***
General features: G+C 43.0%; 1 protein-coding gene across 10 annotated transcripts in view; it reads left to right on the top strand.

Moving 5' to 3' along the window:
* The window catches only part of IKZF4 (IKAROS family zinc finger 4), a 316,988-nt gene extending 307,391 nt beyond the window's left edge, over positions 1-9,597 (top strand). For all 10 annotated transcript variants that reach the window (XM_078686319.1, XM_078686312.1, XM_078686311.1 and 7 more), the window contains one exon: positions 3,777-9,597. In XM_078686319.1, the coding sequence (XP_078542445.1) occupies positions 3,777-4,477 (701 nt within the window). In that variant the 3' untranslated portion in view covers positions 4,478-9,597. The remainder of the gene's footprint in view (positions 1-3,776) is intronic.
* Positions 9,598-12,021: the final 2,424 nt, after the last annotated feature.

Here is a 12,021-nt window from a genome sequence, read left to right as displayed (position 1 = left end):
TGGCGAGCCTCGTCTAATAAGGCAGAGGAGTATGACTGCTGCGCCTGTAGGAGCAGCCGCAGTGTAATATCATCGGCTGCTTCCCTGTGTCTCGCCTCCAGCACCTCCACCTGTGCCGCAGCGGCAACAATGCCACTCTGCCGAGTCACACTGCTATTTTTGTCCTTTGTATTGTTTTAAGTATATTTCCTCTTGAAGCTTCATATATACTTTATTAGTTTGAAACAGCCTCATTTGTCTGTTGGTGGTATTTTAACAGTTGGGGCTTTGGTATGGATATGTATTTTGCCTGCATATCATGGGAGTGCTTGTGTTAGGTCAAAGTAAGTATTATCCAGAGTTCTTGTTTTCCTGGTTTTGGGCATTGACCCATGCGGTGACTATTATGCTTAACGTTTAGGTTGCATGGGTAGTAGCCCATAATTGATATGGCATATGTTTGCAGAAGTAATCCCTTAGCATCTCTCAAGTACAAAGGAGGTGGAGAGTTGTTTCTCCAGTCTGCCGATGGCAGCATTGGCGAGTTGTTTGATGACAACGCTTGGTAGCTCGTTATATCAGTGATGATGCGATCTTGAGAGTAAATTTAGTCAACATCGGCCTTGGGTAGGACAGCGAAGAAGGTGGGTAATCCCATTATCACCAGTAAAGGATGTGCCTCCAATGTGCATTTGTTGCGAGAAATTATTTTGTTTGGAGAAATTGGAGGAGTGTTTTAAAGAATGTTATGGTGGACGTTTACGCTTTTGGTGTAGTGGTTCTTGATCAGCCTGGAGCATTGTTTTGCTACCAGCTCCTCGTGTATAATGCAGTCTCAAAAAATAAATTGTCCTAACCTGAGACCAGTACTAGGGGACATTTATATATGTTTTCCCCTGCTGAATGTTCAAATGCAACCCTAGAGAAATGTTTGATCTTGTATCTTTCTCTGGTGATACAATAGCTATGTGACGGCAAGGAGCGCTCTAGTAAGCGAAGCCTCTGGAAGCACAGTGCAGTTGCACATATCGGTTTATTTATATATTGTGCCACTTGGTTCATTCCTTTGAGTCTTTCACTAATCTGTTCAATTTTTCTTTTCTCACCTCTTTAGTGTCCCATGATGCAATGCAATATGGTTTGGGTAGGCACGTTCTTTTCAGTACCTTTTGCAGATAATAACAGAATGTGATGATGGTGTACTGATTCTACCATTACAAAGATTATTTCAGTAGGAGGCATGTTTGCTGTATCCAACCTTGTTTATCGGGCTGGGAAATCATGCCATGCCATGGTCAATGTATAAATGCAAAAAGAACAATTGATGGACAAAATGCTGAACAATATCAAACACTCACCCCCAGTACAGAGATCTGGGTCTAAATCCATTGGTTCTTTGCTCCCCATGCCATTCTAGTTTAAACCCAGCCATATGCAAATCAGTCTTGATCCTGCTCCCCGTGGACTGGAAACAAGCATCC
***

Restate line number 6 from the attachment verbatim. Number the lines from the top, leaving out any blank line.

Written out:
TGGCGAGCCTCGTCTAATAAGGCAGAGGAGTATGACTGCTGCGCCTGTAGGAGCAGCCGCAGTGTAATATCATCGGCTGCTTCCCTGTGTCTCGCCTCCAGCACCTCCACCTGTGCCGCAGCGGCAACAATGCCACTCTGCCGAGTCACACTGCTATTTTTGTCCTTTGTATTGTTTTAAGTATATTTCCTCTTGAAGCTTCATATATACTTTATTAGTTTGAAACAGCCTCATTTGTCTGTTGGTGGTATTTTAACAGTTGGGGCTTTGGTATGGATATGTATTTTGCCTGCATATCATGGGAGTGCTTGTGTTAGGTCAAAGTAAGTATTATCCAGAGTTCTTGTTTTCCTGGTTTTGGGCATTGACCCATGCGGTGACTATTATGCTTAACGTTTAGGTTGCATGGGTAGTAGCCCATAATTGATATGGCATATGTTTGCAGAAGTAATCCCTTAGCATCTCTCAAGTACAAAGGAGGTGGAGAGTTGTTTCTCCAGTCTGCCGATGGCAGCATTGGCGAGTTGTTTGATGACAACGCTTGGTAGCTCGTTATATCAGTGATGATGCGATCTTGAGAGTAAATTTAGTCAACATCGGCCTTGGGTAGGACAGCGAAGAAGGTGGGTAATCCCATTATCACCAGTAAAGGATGTGCCTCCAATGTGCATTTGTTGCGAGAAATTATTTTGTTTGGAGAAATTGGAGGAGTGTTTTAAAGAATGTTATGGTGGACGTTTACGCTTTTGGTGTAGTGGTTCTTGATCAGCCTGGAGCATTGTTTTGCTACCAGCTCCTCGTGTATAATGCAGTCTCAAAAAATAAATTGTCCTAACCTGAGACCAGTACTAGGGGACATTTATATATGTTTTCCCCTGCTGAATGTTCAAATGCAACCCTAGAGAAATGTTTGATCTTGTATCTTTCTCTGGTGATACAATAGCTATGTGACGGCAAGGAGCGCTCTAGTAAGCGAAGCCTCTGGAAGCACAGTGCAGTTGCACATATCGGTTTATTTATATATTGTGCCACTTGGTTCATTCCTTTGAGTCTTTCACTAATCTGTTCAATTTTTCTTTTCTCACCTCTTTAGTGTCCCATGATGCAATGCAATATGGTTTGGGTAGGCACGTTCTTTTCAGTACCTTTTGCAGATAATAACAGAATGTGATGATGGTGTACTGATTCTACCATTACAAAGATTATTTCAGTAGGAGGCATGTTTGCTGTATCCAACCTTGTTTATCGGGCTGGGAAATCATGCCATGCCATGGTCAATGTATAAATGCAAAAAGAACAATTGATGGACAAAATGCTGAACAATATCAAACACTCACCCCCAGTACAGAGATCTGGGTCTAAATCCATTGGTTCTTTGCTCCCCATGCCATTCTAGTTTAAACCCAGCCATATGCAAATCAGTCTTGATCCTGCTCCCCGTGGACTGGAAACAAGCATCC